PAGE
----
Making energy savings and turning waste into fuel and opportunity has made key contributions to Britain’s leading independent cheese maker, Clothier told the Food Manufacture Group’s webinar – Energy savings opportunity scheme: switching on to savings – yesterday (September 18).
“True sustainability makes good business sense and firms that don’t have an energy policy will be disadvantaged,” said Clothier. “It adds to the story and brand values – it’s helped us to become one of the first food brands to be 100% self-sufficient in green energy.
Wyke Farms’ green energy policy had enabled the business to engage more deeply with both customers and suppliers and saved more than £100,000 a year. “It’s made our business more diverse – both financially and also interest-wise. So we are now a lower cost business we are fitter for the future because of this,” said Clothier.
Energy policy ‘the hard way’
The business evolved its energy policy “the hard way”, through a relentless search for savings. Corner stones in the business’s energy plan were its anaerobic digestion plan, which is used to digest all the farm’s organic waste, plus supplies from neighbouring farms.
The farm also has two 500 kilowatt combined heat and power plants, providing electricity and heat for the cheese making process. Solar panels on farm roofs provide the energy needed to chill the milk as it comes off the cows. Plus, a water plant recovers up to 90% of factory water for reuse.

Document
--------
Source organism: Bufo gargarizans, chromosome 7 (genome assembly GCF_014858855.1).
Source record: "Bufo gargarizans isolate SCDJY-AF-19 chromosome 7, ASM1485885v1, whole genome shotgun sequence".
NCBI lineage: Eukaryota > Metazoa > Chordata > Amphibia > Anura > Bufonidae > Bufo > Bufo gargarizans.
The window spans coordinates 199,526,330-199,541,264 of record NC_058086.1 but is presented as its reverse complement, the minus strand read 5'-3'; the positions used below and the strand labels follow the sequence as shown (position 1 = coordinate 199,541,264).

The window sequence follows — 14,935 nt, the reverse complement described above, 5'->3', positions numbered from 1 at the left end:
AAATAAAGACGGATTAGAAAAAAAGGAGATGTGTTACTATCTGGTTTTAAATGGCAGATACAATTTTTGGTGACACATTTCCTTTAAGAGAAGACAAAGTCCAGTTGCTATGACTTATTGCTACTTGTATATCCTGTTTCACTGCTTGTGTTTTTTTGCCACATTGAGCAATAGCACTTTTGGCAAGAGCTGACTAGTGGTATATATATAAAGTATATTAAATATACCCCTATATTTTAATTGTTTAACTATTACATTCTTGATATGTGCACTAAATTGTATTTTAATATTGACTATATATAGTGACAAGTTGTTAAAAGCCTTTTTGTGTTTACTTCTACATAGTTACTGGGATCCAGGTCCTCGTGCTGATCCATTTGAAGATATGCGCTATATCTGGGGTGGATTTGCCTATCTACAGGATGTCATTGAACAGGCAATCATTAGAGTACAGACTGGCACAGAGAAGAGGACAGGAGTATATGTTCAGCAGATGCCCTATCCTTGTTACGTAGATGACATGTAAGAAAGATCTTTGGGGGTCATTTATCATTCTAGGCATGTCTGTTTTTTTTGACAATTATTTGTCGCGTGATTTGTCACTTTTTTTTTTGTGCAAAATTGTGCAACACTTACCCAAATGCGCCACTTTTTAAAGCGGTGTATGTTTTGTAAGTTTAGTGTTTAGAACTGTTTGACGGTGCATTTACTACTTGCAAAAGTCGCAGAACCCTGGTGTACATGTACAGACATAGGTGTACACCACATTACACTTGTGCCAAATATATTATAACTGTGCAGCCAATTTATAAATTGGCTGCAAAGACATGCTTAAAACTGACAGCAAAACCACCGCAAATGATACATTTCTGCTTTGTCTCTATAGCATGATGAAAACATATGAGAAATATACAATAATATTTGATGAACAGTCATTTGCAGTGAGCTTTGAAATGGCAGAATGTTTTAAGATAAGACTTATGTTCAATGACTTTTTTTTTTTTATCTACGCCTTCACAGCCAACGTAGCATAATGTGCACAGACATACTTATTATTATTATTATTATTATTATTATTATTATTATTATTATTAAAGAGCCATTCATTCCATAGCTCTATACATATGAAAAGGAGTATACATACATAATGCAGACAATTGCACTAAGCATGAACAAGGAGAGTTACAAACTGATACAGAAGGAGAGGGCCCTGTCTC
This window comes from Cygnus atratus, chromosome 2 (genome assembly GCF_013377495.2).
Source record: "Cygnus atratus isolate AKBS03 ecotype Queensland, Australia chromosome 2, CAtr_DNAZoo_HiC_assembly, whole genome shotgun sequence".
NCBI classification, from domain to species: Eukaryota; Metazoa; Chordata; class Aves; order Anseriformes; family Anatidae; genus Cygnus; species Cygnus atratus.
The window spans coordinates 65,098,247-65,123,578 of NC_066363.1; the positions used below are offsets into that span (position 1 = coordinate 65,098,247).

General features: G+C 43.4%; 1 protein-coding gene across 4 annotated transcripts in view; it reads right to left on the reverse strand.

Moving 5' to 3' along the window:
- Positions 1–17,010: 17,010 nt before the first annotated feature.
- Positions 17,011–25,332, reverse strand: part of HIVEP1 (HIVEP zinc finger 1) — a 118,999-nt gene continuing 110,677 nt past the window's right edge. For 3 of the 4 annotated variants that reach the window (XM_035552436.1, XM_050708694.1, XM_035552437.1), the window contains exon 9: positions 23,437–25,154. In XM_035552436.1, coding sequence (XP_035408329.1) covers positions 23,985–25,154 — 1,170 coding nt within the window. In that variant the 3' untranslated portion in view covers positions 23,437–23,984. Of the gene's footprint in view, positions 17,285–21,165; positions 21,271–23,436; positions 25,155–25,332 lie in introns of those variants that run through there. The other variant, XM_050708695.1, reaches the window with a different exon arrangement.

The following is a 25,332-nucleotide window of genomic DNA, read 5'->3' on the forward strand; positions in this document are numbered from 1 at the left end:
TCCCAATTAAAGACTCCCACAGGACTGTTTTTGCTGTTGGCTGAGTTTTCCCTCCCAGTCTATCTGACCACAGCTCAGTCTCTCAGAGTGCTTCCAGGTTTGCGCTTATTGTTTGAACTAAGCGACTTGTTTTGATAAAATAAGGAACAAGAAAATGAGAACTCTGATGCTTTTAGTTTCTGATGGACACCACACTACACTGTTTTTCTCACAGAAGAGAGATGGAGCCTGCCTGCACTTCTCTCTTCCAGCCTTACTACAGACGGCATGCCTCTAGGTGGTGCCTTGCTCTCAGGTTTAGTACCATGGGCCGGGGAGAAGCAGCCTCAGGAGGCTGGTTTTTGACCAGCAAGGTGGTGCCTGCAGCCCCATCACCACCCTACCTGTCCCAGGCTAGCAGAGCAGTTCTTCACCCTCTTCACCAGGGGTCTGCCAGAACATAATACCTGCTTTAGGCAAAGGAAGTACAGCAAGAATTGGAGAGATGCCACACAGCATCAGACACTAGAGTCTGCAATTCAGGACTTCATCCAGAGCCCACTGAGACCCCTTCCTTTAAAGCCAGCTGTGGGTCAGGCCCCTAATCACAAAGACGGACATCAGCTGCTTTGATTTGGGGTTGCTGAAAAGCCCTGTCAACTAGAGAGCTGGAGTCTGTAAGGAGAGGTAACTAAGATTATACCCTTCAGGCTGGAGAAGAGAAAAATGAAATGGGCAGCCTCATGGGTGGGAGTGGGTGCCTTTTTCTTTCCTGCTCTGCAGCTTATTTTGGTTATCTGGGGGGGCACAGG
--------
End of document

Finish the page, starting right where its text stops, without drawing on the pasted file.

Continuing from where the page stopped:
“One of the things I was always keen to do with our green initiative was to find a way to convey what we are doing to shoppers, so that it could enhance our cheese brand,” said Clothier.
Wyke Farm’s website details green targets, such as saving energy through investment and changes in working practice, maximising the use of organic nitrogen on the land (compared with the purchase of inorganic bagged nitrogen) and minimising packaging waste.
Other measures include fitting variable speed compressors in the factory, heat exchangers to produce hot water from compressors and fitting LED (light-emitting diode) lighting in factories.
But Clothier remains wary of the EU’s Energy Saving Opportunity Scheme (ESOS), which required firms with more than 250 employees to complete mandatory energy audits by December 2015.
‘Always a bit suspicious’
“As manufacturers, we are always a bit suspicious of any new initiative,” he said. “We would not want it to add cost implications and administration. In manufacturing, we all get enough bureaucracy without adding another couple of layers.”
Wyke Farms operates on 607ha with 1,000 milking cows and processes 300M litres of milk a year. The firm accounts for about 5% of the UK cheddar market and exports to 160 countries worldwide.
The webinar included contributions from Martin Adams, ESOS team leader, from the government’s Energy Efficiency Deployment Office, Stephen Reeson, the Food and Drink Federation’s head of climate change and energy policy and Jes Rutter, md JRP Solutions.
Rutter told delegates: “ESOS is a real opportunity for businesses to carry out energy audits and therefore make cost savings.”
If you missed the online seminar – sponsored by energy consultant JRP Solutions – you can listen to the broadcast here at any time, any number of times.
Watch out next week for more coverage from the energy webinar – including video interviews with speakers.